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Terrain Workshop: Ruined houses (part 1)

6 Jul

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So I thought I’d share some stuff what I’ve been up to for my 15mm gaming, if you’ve read my other articles previous, then you’ll know I have plans for a totally ruined board for post apoc, zombie, and modern gaming purposes, and since I was in scratch building mood I’ll try and talk you through how I got from A to B.

I have decided to split this post in two, so that I can concentrate on hopefully giving a few of you out there some pointers to easily replicate the same results as me, just with minimal time and effort. There’s plenty of pics for you too, as I kept my camera close by as much as possible this time.

Since I have a regular toybox purge every few weeks just to make sure my little ones aren’t harboring any potential nasty broken toys within. With them being 3 & 4, they tend to find all sorts of junk or smashed items and stash them away, so with their best interests in mind, I get access to all sorts of great broken bits to make stuff from! This first part deals with a small trashed plastic dolls house.

Ok, the one thing I didn’t manage to capture was the original state of the smashed up dolls house, the roof was missing, sides were snapped, windows loose, along with a huge split in the centre. My girls still wanted to play with it, but like I said before, it just wasn’t safe anymore. On a side note, I got these for them from Poundland last year, scaled for about 15-20mm, I wish i had had the foresight to buy a few more of them when I had chance, I haven’t seen them available where we are, but seriously check out your local poundshops for the possibility of getting some in your locality, they are extremely nice models to use as a starting point for scenery (and you can link 2 together to form a full house, but more about that in a moment…)

The next thing I did was try and reconstruct as much of it as I could, sticking the roof back on, fixing the split etc. You might as why I was doing this considering that I was making it into ruins. Firstly it needed to be stuck down onto a suitable base to work on, and secondly the roof I felt, needed to be put back to make sense of the angular shapes atop, it just didn’t look right without at least part of it. Next, I began to deconstruct the house to my asthetics, hacking into it with knives, cutters and snips, to create more natural looking damage, not just angular splits and bends. When this was done, I began to build up extra damage, detrius and rubble, which brings us up to here:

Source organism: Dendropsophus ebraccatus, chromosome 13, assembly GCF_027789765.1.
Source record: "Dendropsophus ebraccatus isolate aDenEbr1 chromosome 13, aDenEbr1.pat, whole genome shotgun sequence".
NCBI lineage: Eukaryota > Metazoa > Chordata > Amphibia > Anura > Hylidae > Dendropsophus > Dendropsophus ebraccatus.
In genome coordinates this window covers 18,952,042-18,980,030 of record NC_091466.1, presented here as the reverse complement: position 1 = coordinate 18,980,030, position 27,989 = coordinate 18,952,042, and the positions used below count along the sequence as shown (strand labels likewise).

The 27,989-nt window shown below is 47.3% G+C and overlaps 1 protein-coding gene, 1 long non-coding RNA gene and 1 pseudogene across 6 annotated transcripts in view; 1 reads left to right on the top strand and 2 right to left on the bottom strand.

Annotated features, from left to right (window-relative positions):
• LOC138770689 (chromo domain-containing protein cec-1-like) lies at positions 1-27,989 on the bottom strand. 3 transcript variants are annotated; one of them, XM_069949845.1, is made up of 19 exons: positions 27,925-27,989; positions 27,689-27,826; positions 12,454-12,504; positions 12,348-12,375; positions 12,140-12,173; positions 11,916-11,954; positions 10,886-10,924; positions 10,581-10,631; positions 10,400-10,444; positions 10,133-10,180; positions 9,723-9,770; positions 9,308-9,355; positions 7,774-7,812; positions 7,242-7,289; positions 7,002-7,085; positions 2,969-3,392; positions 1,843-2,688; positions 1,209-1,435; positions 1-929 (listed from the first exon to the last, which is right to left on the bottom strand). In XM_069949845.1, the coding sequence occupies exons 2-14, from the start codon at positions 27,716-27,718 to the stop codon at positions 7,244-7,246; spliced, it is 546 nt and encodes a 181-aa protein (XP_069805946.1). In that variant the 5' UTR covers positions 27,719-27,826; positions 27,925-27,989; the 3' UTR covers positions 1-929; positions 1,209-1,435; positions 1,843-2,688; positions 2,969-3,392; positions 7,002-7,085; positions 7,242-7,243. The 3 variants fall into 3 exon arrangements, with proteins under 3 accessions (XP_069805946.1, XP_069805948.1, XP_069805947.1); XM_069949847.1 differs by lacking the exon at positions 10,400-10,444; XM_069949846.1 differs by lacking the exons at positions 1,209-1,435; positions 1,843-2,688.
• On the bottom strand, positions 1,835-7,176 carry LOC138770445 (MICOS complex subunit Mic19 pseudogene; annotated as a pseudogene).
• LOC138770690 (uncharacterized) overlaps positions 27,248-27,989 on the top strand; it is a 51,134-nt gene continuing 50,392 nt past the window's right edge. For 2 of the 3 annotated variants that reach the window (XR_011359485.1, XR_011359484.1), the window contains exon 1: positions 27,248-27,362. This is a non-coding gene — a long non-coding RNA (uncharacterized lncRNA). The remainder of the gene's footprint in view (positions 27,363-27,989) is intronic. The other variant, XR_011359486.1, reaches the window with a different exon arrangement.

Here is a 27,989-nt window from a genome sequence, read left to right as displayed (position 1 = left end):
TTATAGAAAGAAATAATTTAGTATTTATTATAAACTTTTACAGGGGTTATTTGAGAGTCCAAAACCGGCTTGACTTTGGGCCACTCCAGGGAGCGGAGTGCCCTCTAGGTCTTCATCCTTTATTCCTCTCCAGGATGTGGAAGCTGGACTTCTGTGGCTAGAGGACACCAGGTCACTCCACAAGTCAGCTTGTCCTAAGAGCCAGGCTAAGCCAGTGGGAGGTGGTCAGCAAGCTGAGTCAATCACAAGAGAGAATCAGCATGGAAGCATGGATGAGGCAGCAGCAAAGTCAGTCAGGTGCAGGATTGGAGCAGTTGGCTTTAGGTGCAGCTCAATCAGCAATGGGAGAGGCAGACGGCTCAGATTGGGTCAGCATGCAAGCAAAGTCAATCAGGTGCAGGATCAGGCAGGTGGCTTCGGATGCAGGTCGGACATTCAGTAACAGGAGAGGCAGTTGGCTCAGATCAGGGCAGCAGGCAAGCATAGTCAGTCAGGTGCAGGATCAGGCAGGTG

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I added such things as a damaged lamp post made from sprue, lots of broken lollypop sticks, balsa off cuts, plastic that had been hacked from the model, the blue squares are craft foam bits my daughter gave me (also from the poundshop, in a pack of kids craft bits, which I have to say, are really useful as they are self adhesive so they stick down pretty well without glue (I still glue them down though, just to make sure!))

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On to the rear of the property…again I started to build up layers of damaged flooring, tiling and so forth. Split balsa was glued into position on the inside of the roof section to simulate supports. If I had had more time and inclination I could have added more layers of detail, but since these were just ruins, it didn’t matter too much.

The pictures below are to illustrate a few points, firstly you might have seen the first broken house I liberated from the kids a few months back, exactly the same size and type, just different style. You’ll notice that back to back they form a full building, so that was my plan to match the colours as best I could, to provide more options for gaming with different combinations for setup.

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I know I said I wasn’t going to add too much extra stuff, but yup, I did and added more! As you can see extra bits of craft foam off cuts and trash were stuck down.

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It was just about ready now to give a few undercoats with a mix of black and earth brown acrylic. A few coats were vital to make sure that all the gaps were covered especially when layering up lots of small bits, as gaps can cause annoyance, particularly when you want to get on with the subsequent steps.

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Next, when it was dry, it was the job of drybrushing the model with shades of greyish brown, from almost black to lighter grey, as best I could to to match the other one.

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Finally I highlighted it with light grey brown and a bit of white, here and there, just to make some of the edges stand out and look  weathered.

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All thats left at this point was to add a bit of grey, brown, dark and mid green flock, static grass, and model railway ballast, on all the surfaces, levels and floors. Even a slight sprinkling of static grass was added to the side and roof to signify a bit of mossy growth after years of abandonment. Here’s the finished piece.

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Not a bad if you consider that it was destined for the bin! Total cost for the build: £0, since I had all the extra materials in my supplies. I could have spent money on getting the needed parts, but what’s the fun in that?

Next time in part 2, I’ll be showing you how to create a matching ruin terrain piece, just using some off cuts of balsa, card and a few no cost odds and sods! (Plus there’ll be another appearance of the very useful artificial grass samples too!)

Peace out…

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